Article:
Lawmakers to shine light on Bank of Canada mandate

Thu Oct 20, 2011 5:20pm EDT
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OTTAWA (Reuters) - Canadian legislators have decided to hold hearings on how the Bank of Canada's mandate to fight inflation might best be changed even though the deadline for an agreement between the government and the central bank on that issue is near.

"We'll have hearings, we'll have a good discussion and witnesses to present their views and then the committee will do its due diligence and make any recommendations that we feel are necessary," Peggy Nash, the opposition New Democratic Party's finance critic, told reporters on Thursday.

The House of Commons finance committee is controlled by legislators from the governing Conservatives and its recommendations are not binding.

The move also comes a bit late as the central bank's five-year inflation control target is up for renewal by year-end and an announcement could come as early as November on whether the government and the Bank of Canada will keep it as it is or modify it.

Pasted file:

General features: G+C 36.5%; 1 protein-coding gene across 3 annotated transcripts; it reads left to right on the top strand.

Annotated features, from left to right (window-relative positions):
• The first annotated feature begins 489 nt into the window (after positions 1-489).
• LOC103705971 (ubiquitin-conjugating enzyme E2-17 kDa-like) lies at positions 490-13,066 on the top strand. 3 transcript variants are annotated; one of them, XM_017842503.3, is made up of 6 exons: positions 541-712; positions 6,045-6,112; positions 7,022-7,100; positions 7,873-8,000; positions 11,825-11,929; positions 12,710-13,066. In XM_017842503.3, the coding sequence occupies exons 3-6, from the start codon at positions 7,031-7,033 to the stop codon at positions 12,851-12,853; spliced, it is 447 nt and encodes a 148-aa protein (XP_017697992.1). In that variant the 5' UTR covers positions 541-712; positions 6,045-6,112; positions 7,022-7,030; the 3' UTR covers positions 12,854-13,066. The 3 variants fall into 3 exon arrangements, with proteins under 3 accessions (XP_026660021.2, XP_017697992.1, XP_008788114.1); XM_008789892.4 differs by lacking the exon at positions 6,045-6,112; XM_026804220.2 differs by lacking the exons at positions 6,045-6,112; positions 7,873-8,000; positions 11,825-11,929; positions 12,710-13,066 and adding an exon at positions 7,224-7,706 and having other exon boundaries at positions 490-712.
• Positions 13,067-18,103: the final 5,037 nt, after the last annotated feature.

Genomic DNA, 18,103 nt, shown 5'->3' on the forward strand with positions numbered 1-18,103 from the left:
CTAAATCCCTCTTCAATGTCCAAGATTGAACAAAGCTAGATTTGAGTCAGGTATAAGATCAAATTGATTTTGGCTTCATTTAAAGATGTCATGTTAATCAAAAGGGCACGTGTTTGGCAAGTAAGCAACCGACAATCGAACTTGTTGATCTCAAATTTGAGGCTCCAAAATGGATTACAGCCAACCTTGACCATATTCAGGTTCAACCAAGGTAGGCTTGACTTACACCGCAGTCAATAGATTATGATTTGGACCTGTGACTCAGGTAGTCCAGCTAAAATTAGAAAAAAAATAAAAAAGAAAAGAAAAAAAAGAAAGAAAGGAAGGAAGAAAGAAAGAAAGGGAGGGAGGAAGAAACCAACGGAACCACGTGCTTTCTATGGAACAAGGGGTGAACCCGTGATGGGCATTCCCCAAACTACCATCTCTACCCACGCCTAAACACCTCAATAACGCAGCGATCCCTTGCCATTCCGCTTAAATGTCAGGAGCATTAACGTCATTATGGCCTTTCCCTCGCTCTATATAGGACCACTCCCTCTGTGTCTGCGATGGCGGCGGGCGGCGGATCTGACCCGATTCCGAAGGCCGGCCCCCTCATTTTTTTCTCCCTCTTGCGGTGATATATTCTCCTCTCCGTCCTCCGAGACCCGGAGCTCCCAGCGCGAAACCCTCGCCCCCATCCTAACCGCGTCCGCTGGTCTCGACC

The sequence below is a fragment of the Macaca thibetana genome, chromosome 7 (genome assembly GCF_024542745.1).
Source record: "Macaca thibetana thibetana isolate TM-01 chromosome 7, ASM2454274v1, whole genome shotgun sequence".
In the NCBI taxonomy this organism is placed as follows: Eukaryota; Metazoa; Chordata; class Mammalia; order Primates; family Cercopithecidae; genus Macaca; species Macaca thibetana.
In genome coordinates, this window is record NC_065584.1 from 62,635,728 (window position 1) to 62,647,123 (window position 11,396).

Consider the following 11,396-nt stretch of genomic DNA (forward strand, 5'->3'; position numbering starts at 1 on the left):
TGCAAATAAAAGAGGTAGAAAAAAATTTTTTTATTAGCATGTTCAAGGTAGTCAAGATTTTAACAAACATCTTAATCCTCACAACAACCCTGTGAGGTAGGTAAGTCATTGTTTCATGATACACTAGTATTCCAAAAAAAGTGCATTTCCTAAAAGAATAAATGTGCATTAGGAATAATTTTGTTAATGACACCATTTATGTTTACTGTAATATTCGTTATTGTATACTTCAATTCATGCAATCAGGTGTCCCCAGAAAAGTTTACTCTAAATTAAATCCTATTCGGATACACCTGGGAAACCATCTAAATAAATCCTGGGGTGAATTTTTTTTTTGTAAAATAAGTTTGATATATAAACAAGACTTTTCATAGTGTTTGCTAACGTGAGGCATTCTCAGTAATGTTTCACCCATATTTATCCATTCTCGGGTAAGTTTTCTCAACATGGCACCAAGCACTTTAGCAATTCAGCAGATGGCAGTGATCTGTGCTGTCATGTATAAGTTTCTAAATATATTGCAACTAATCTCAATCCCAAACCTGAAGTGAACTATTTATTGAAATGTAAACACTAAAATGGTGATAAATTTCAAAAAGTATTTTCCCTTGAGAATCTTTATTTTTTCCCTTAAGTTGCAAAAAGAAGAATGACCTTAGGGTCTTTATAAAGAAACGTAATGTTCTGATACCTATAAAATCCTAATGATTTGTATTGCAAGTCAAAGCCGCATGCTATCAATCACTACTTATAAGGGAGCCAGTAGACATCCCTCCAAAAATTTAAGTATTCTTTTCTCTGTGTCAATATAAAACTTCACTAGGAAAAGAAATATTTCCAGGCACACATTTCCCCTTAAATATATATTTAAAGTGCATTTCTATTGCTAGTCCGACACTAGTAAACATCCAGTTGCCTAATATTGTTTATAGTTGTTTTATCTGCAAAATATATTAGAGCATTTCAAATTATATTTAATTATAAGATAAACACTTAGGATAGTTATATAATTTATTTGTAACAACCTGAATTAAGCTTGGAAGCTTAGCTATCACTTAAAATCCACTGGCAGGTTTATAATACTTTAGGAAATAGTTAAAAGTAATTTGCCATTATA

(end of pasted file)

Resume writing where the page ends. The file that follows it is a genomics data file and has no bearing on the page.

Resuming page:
The bank targets an annual inflation rate of 2 percent, with a control range of 1 to 3 percent. Unlike the U.S. Federal Reserve, which targets low and stable prices and maximum employment, the Bank of Canada's only mandate is inflation control.

"We're going to look at a variety of factors, we're going to see whether the mandate is broad enough or whether there should be other factors like employment," Nash said.

For the past five years the central bank has spearheaded a research effort into three specific questions with a view to possible tweaks to its mandate. A possible employment target is not one of issues being studied.

* It has looked at the costs and benefits of lowering the inflation target from 2 percent.

* It has asked whether it would be beneficial to replace the inflation target with a longer-term price-level target. Price-targeting takes account of past moves in prices in setting policy, so if inflation is higher than the 2 percent target for a period, as it is now, the central bank would try to have inflation below 2 percent for the same length of time.   Continued...

<p>The Bank of Canada building is pictured in Ottawa July 19, 2011. REUTERS/Chris Wattie</p>